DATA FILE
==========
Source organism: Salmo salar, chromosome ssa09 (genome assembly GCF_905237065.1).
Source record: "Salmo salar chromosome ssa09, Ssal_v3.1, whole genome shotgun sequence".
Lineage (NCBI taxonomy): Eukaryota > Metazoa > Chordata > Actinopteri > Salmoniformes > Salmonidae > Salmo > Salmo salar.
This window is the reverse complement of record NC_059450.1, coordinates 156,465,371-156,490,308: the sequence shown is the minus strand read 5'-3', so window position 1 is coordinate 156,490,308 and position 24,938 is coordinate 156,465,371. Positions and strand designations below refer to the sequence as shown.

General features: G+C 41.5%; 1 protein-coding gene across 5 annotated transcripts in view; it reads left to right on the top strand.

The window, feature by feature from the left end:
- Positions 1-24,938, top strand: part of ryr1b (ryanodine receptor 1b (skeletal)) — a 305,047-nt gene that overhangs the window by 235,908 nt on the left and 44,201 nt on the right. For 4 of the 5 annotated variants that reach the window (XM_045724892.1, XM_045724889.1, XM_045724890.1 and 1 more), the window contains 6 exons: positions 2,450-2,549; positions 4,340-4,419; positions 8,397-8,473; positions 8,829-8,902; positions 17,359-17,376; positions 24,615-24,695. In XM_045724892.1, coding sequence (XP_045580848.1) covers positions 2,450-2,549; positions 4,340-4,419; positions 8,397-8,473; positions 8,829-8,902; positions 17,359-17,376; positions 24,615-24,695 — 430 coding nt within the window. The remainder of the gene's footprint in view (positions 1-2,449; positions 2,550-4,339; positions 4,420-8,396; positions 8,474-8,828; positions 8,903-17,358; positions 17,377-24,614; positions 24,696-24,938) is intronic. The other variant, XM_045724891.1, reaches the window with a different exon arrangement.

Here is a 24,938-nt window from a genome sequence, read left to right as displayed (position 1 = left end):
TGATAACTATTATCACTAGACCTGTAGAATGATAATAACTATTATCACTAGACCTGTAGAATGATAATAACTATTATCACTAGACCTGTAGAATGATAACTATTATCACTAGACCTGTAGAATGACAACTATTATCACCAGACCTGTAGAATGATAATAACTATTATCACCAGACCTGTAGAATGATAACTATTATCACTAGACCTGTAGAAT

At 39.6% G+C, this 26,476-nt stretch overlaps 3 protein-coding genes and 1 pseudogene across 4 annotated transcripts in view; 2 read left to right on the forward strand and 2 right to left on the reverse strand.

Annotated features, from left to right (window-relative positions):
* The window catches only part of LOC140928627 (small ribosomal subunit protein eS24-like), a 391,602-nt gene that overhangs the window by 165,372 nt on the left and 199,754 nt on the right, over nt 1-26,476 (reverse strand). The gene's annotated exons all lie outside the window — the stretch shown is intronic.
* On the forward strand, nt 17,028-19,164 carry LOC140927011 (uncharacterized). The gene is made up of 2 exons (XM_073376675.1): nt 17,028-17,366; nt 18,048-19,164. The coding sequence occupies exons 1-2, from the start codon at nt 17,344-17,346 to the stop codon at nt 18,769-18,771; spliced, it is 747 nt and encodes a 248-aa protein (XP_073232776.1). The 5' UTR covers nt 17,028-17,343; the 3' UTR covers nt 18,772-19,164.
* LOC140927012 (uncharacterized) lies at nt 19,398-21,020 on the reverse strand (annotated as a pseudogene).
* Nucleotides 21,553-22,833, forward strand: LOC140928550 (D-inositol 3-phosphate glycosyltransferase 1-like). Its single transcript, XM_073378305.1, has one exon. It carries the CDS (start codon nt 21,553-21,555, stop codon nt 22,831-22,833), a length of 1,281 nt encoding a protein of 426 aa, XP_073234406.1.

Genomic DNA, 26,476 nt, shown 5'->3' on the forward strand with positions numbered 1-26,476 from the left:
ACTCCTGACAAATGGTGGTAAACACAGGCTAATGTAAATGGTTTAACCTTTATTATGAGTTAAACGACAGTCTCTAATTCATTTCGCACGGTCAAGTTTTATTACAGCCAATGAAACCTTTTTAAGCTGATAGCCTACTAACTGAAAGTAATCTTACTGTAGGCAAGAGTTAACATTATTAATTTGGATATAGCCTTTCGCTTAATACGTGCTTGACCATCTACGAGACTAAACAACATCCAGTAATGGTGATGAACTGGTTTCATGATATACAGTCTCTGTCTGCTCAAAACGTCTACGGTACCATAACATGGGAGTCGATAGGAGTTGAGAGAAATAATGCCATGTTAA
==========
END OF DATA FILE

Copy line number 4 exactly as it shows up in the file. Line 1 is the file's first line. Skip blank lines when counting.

This window is the reverse complement of record NC_059450.1, coordinates 156,465,371-156,490,308: the sequence shown is the minus strand read 5'-3', so window position 1 is coordinate 156,490,308 and position 24,938 is coordinate 156,465,371. Positions and strand designations below refer to the sequence as shown.